Literature Lab associates "respiratory burst" with ATRA treatment of a leukaemia cell line

Acute promyeloblastic leukemia (APML) cells differentiate when stimulated with all-trans retinoic acid (ATRA), a life-saving treatment for this disease [33]. The physiological impact of ATRA is detected by an increase in nitro blue tetrazolium (NBT) reduction (Fig. 1D), an assay established to measure the production of oxygen intermediates associated with respiratory bursts in cells [34]. We used microarray data available from a recent publication [30] to identify the top genes with increased expression in HL60 cells (a cell line used to model APML) following ATRA exposure (Fig. 1A and 1B). Genes with increased expression were analyzed with Literature Lab using key term sets for cellular metabolism, physiology, and pathways. Within the top ranked key terms for both metabolism and physiology was "respiratory burst" (Fig. 1C). This observation is confirmed by an increase in nitro blue tetrazolium (NBT) reduction, an established measure of the production of oxygen intermediates associated with respiratory bursts in cells [34].
Figure 1

HL60 Leukemia cells treated with ATRA. A) May Grunwald Giemsa stain of HL60 cells prior to (upper) and following treatment with ATRA (lower). B) Heat map of the top 100 genes with increased expression in HL60 cells treated with ATRA compared to untreated HL60 cells (Red – high normalized expression, Blue – low normalized expression). C) Percentage of cells positive for nitro blue tetrazolium (NBT) reduction (Mean +/- St dev). D) Literature Lab ranking, association scores, and confidence calls for cell physiology, metabolism, and pathway terms (Association score is the log of the product of frequency (logPF)).

We tested the impact of gene set size and literature time frame on the successful association between "respiratory burst" and the genes with increased expression following ATRA. While the specific literature time frame had relatively little impact on the association (i.e. first or last 5 years of the 10 year period) (see Additional File 5), the number of differentially expressed genes included in the analysis did impact our results (see Additional File 6) Specifically, the association between "respiratory burst" and the experimentally derived list of differentially expressed genes did not stabilize until greater than 150 genes were included. While there are no obvious rules to guide the upper limit with respect to the number of genes to be used in literature lab, the variability of results observed with shorter gene lists suggests that gene lists numbering less than 25 will not provide robust results and for experiments comparing phenotypes with marked differences, gene lists greater than 150 are encouraged.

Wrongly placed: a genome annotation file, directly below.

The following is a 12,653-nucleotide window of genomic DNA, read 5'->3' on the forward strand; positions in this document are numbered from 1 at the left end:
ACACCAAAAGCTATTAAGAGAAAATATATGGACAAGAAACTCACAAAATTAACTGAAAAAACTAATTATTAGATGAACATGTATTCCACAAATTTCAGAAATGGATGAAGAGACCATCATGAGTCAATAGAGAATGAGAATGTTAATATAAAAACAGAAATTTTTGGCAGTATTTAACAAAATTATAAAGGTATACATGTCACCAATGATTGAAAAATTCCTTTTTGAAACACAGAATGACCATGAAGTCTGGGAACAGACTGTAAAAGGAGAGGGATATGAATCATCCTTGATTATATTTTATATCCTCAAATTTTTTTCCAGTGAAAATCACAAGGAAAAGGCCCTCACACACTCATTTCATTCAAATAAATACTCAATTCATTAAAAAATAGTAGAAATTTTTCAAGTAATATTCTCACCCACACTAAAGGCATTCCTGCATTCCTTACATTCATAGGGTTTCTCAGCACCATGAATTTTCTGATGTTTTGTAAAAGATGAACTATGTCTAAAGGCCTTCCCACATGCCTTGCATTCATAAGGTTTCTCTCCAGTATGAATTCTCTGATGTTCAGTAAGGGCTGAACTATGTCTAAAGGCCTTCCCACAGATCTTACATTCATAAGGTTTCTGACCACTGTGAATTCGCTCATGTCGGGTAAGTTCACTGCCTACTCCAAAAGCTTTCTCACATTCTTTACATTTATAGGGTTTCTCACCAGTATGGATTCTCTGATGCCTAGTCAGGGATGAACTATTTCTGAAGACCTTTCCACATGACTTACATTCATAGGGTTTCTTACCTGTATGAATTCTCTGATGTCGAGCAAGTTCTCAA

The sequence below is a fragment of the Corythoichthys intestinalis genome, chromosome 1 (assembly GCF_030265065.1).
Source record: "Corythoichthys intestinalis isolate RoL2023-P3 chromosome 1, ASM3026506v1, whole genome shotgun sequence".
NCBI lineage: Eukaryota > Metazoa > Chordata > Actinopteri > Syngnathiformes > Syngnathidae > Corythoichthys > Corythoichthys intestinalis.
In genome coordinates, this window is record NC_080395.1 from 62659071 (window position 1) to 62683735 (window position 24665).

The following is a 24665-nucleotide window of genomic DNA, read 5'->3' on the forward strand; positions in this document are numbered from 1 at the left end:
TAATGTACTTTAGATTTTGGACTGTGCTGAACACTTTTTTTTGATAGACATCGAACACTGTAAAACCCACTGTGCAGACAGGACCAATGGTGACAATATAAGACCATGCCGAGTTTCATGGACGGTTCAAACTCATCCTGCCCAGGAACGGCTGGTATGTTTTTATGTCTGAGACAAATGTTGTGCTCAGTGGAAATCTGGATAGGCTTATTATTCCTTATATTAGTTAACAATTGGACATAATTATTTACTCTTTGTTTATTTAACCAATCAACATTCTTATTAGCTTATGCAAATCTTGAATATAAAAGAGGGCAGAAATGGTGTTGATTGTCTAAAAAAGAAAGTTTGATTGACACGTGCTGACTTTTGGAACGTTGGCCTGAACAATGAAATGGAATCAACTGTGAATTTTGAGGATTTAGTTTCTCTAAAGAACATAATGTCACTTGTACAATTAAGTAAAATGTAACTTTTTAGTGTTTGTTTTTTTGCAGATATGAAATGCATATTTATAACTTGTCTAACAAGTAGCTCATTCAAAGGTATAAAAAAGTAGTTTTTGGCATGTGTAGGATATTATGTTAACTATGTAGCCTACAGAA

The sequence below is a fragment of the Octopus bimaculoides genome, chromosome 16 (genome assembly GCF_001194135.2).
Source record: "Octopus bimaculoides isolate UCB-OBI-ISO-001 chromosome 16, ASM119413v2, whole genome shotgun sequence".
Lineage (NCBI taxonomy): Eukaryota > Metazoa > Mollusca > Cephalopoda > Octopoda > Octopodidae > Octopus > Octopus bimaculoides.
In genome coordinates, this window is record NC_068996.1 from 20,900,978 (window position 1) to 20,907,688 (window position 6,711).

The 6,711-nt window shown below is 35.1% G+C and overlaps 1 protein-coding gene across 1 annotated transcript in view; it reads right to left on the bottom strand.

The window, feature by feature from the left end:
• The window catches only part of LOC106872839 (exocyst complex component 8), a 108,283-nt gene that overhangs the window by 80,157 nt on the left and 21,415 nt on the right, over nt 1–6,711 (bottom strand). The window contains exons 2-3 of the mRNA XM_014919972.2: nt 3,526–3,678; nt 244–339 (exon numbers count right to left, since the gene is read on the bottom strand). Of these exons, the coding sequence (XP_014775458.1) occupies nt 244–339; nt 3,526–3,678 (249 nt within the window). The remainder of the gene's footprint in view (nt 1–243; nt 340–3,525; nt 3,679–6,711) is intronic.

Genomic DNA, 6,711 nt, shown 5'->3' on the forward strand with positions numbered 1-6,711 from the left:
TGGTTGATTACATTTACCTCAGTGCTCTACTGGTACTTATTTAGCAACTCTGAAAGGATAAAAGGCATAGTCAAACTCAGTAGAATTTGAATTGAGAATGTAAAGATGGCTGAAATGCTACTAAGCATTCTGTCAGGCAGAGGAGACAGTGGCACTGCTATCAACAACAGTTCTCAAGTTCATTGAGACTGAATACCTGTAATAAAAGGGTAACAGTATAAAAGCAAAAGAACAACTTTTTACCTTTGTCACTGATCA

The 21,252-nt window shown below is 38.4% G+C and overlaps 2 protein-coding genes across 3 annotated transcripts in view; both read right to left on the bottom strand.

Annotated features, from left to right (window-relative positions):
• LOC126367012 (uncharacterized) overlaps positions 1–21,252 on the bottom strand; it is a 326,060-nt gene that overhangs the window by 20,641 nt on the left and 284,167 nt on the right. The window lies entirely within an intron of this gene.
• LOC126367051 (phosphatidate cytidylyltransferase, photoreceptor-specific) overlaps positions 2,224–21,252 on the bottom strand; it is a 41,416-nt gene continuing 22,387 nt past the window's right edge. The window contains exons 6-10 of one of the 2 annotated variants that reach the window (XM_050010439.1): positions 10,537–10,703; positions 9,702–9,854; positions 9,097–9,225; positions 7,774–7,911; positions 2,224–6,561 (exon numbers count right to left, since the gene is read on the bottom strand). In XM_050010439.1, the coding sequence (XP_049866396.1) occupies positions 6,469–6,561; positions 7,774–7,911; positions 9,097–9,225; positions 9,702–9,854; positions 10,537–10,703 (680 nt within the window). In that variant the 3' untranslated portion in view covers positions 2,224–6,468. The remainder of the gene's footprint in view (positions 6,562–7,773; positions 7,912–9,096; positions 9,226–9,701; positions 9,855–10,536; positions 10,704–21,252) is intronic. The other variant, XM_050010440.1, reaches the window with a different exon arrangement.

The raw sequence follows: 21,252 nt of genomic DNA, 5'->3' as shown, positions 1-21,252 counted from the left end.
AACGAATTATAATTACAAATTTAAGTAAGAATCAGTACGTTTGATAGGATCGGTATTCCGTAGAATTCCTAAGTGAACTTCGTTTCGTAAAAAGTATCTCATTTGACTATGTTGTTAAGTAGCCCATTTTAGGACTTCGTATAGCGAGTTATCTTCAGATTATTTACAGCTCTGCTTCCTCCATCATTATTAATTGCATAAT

"Hif and Hypoxia" strongly associated with mTOR inhibition

To test Literature Lab on a more challenging, in vivo derived dataset, we applied Literature Lab to a set of genes whose expression increased with the prostate-specific expression of myristoylated AKT (also associated with the eventual prostate phenotype of prostatic intraepithelial neoplasm) and decreased when mice were treated with RAD001, an mTOR inhibitor (Fig. 2A). This experiment was well controlled, characterized in a published manuscript [17], and has publicly available data (Gene Expression Omnibus accession number GSE1413). We performed a 10-year literature query to identify pathway terms associated with the 64 genes previously found to have the expression pattern described above [17]. Literature Lab identified "Hif" and "Hypoxia" terms in association with the list of genes thus highlighting the key biological insight discussed in the primary report (Fig. 2B). While HIF gene expression (HIF1A and HIF3A) was part of the original gene list and contributed to the strong association, Literature Lab found 12 and 17 additional genes associated with the key terms "Hif" and "Hypoxia", respectively, thus elevating these terms above others. Subsequent Western blotting for protein expression of Hif1α further supports the identified association (Fig. 2C) and demonstrates Literature Labs potential utility for data derived from animal models.
Figure 2

MPAKT mouse treated with RAD001. A) Heat map of normalized gene expression for the top 64 genes correlating with AKT expression and RAD001 treatment in the prostates of transgenic MPAKT mice. B) Association of pathway terms (Squares) with the 64 genes (circles) associated with RAD001 treatment of MPAKT mice. Size of square indicates confidence of associations, thickness of connecting line correlates with the number of abstracts linking any pair of term and gene. C) Protein lysates prepared from the VP of individual MPAKT and WT mice either treated with RAD001 (+) or with placebo (-) for 48 hours were immunoblotted with anti-Hif1α and anti-tubulin as indicated. Lower panel shows the densitometric ratio of Hif1α and tubulin.

"Matrix metalloproteinase 9" and "VEGF" are associated with Breast Cancer Prognosis